Norway (except Svalbard)
Norway is a member of the European Economic Area (EEA), which allows the country access to the single market of the European Union. Norway has joined the European Free Trade Association (EFTA) and is also part of the Schengen Area. The mainland territory of Norway has a total area of 385,207 km² and a population of about 5.3 million (14.0/km2). Its extensive coastline is broken by huge fjords and facing the North Atlantic Ocean and the Barents Sea. Because of the Gulf Stream and prevailing westerlies, Norway experiences higher temperatures and more precipitation than expected at such northern latitudes, especially along the coast. The northernmost part has a mostly maritime sub-arctic climateThe average weather we would expect over a long period of time (seasons, years, decades). Climate varies from place-to-place across the Earth. Climate is determined by long-term (over at least... More.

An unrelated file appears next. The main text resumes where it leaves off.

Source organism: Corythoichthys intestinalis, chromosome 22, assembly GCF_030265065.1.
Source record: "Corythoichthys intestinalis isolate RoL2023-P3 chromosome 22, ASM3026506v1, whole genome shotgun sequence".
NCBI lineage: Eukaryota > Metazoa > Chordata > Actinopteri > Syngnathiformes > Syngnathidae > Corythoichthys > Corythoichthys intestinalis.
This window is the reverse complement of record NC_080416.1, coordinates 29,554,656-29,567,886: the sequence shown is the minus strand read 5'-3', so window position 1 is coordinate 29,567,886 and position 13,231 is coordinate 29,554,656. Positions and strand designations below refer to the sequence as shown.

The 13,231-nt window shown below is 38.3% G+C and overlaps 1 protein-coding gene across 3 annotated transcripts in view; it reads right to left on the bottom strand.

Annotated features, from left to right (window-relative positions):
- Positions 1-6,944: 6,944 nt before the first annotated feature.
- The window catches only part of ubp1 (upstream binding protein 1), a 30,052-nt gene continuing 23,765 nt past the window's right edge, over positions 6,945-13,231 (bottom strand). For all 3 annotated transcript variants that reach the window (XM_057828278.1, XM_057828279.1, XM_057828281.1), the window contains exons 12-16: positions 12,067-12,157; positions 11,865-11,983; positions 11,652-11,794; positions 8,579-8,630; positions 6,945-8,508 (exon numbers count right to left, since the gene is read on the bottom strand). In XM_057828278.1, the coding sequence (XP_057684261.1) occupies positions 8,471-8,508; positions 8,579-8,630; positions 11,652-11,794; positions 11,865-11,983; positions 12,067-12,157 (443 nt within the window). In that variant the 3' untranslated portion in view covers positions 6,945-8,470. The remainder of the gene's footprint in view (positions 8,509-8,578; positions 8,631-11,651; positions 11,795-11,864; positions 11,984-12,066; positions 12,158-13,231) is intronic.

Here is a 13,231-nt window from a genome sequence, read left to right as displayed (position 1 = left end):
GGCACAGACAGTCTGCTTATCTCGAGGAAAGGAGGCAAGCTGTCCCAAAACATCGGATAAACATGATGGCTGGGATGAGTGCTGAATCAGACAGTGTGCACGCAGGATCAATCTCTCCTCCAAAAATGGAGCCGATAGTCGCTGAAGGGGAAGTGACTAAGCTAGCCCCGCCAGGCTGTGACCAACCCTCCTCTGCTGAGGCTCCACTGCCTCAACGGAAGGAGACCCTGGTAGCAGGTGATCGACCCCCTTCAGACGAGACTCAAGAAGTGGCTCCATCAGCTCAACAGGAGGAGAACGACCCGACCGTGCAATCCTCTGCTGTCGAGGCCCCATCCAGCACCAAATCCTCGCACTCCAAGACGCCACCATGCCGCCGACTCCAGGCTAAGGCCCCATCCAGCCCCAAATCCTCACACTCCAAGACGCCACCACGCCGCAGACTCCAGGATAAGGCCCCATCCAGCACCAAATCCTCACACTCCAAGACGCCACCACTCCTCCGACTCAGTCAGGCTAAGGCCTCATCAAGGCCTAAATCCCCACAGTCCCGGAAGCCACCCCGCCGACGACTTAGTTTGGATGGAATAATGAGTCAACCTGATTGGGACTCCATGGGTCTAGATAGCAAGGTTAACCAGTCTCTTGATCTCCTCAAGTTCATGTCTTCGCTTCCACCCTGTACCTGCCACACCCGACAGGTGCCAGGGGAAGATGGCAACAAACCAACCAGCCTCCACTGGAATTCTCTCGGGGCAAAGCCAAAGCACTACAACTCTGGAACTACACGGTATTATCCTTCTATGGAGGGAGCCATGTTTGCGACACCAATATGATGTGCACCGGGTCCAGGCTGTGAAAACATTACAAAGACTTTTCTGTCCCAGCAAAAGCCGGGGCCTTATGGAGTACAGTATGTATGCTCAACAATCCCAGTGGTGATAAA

The following information aims at providing an overview of the most common permit types relevant for scientists travelling to and working in Norway.
National rules and regulations are given for the following categories:
- Cross border travel (persons, equipment, samples, chemicals),
- Access to specific areas,
- Permits to conduct fieldwork and collect samples,
- Field instrumentation,
- Safety equipment and
- Regional/local permits.
Additional information sources relevant for conducting science in Norway are also listed.
Disclaimer: INTERACT takes no legal responsibility for the information presented here. These pages only address the most common permit types. Certain studies may require specialist permits not covered here. New regulations may also come into force, permit conditions may change and links may become outdated or no longer work. If you encounter broken links, significant permit updates or have suggestions for additional permit types we can include, please contact us at https://eu-interact.org/contact/.